Will RTI reporting changes improve data quality?by
HMRC may be committed to improving the data it collects, but the new requirements might be a touch too far for some payroll service providers.
Outlining changes HMRC wants to make to data collection, the government response to the consultation Improving the data HMRC collects from its customers was released in April 2023. The Chartered Institute of Payroll Professionals (CIPP) and its members are particularly interested in the changes to real-time information (RTI) reporting.
HMRC proposed requiring a numerical input of hours worked, rather than continuing the use of the current system of banding the hours worked. Additionally, band “E – Other” would be split out into exemptions to provide more clarity as to why a figure can’t be provided.
The response concluded: “Employers are already required to keep records of the hours their employees work to satisfy NLW and NMW rules, and in some cases, display this information on payslips. Respondents also confirmed that employers will hold details of contractual hours worked for payroll purposes.
“The government will therefore proceed with collecting improved data on employee hours worked. This will request information on contractual hours worked where those contractual hours are reasonably stable (such as not a zero hours contract) and actual hours worked for hourly rate employees, which will be proportionate and minimise additional burden. HMRC will work closely with businesses and software providers to ensure clear definitions and requirements and adequate time for implementation of changes. The government intends to share draft legislation for technical consultation on this change with affected businesses and organisations in the coming months before including in a future Finance Bill.”
CIPP think tank
HMRC approached the CIPP and asked us to run a think tank for our members on the proposals and to collect further information on potential barriers. Naturally, we pushed our luck and asked for two sessions instead – one for in-house payroll professionals and another for those in a bureau or accountancy practice environment. This is due to the vastly different ways they’ll have access to, or control over, the data collection processes necessary to comply with the new rules.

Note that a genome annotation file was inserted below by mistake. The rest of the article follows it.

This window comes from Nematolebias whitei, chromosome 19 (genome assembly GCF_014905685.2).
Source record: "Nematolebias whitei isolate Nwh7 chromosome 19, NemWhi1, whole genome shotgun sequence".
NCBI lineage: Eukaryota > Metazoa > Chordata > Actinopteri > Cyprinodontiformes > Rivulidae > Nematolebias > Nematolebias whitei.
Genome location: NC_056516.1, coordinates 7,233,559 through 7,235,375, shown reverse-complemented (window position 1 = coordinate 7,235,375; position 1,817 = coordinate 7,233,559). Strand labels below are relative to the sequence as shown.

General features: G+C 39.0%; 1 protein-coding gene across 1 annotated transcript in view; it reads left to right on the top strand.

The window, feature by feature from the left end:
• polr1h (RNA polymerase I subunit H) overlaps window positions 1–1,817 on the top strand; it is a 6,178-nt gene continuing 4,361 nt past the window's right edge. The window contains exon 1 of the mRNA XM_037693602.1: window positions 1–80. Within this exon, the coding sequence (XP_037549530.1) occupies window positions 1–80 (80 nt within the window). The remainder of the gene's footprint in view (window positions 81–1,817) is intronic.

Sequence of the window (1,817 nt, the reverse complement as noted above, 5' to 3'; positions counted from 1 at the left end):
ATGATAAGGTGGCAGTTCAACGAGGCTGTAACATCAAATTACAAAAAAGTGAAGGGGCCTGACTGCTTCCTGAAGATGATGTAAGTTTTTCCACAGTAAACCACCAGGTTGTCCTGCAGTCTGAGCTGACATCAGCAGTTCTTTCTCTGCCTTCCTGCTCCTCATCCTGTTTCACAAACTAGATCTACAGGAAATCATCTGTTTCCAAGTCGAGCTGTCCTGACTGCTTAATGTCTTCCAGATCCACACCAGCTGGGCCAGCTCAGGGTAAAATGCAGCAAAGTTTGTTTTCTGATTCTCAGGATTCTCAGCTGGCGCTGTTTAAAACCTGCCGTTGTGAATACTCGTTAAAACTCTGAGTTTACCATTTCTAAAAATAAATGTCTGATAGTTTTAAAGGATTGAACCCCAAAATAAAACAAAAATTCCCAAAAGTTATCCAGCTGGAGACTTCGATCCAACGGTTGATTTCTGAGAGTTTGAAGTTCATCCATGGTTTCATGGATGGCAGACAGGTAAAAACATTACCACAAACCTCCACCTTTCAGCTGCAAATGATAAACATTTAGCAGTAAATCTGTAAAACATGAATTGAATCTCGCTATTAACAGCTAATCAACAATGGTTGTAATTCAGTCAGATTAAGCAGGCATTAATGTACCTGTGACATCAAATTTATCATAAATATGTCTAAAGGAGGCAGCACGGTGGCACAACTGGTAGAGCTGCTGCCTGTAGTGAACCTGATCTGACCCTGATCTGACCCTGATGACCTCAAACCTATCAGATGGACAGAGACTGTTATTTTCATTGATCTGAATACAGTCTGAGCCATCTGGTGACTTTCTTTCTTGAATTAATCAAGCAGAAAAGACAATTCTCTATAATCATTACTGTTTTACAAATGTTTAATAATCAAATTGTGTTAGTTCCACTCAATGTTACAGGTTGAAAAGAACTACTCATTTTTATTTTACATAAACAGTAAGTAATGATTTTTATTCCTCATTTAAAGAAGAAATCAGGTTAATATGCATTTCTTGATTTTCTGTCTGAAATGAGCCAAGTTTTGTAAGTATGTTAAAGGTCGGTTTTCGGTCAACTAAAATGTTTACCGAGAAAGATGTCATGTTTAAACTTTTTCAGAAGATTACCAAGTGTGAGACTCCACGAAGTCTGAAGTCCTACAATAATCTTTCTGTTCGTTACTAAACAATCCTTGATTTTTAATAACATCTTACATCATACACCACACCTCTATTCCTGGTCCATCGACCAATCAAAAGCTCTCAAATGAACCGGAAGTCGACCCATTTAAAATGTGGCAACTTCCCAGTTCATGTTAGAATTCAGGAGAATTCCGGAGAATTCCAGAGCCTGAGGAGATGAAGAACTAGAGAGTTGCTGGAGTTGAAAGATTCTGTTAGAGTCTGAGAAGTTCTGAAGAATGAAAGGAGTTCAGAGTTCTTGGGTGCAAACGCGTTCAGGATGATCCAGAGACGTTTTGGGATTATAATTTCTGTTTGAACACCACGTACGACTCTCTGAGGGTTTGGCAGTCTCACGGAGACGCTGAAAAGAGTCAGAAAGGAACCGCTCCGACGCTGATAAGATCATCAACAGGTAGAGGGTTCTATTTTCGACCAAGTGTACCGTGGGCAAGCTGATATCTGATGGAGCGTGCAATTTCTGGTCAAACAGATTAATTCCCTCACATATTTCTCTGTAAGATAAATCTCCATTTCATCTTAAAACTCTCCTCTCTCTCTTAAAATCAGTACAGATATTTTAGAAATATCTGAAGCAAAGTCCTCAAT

Luckily, HMRC agreed, and we ran the two sessions, allowing members to come forward with their views, concerns and questions.
Many questions from attendees centred on which hours should be included and what happens when a worker is off sick, or when hours are worked but not paid? Additionally, what can be used for workers who are paid daily rates?
This highlighted the serious need for clear and informative guidance on the matter – something that’s applicable to any change HMRC pushes out, to be fair, but one that needs stressing time and time again. Thankfully, the HMRC representatives were keen to take these suggestions on board, and to build further examples and case studies for use in the guidance.
Mandatory numerical declaration
The main concerns from bureau and accountancy practice attendees were mainly focused on the action of getting the data from clients to be able to satisfy the proposed regulation.
As I’m sure you’re aware, if a client doesn’t provide the data, you subsequently can’t provide it via RTI. But these proposed plans will make a numerical declaration mandatory, so how will we move forward? Attendees suggested that a figure may end up being provided, but the validity or accuracy of that figure may not be where HMRC expects it to be. This would result in additional data requirements, which wouldn’t necessarily improve the quality of that data, far from the aims of the new policy.
Outsourced payroll providers fed back that this inaccurate data could lead to HMRC opening compliance action based on such data. As the responsibility for providing accurate information would still sit with the employer, this isn’t something that’s likely to directly impact providers, but could have knock-on impacts on client relationships.
From the government response above, we can see that HMRC is of the opinion that the data it is asking for is readily available and easy to calculate. As this data should already be collected for national minimum wage calculations, is HMRC right in its thinking? Do businesses need to suck up any administrative burden as it’s what they should have been doing all along, or are the new requirements just a touch too far for some payroll service providers?
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With a background in accounting and delivering outsourced payroll to the NHS, Mathew is now a member of the CIPP Policy and Research Team. He strives to educate and represent the payroll industry and raise its profile in the business world.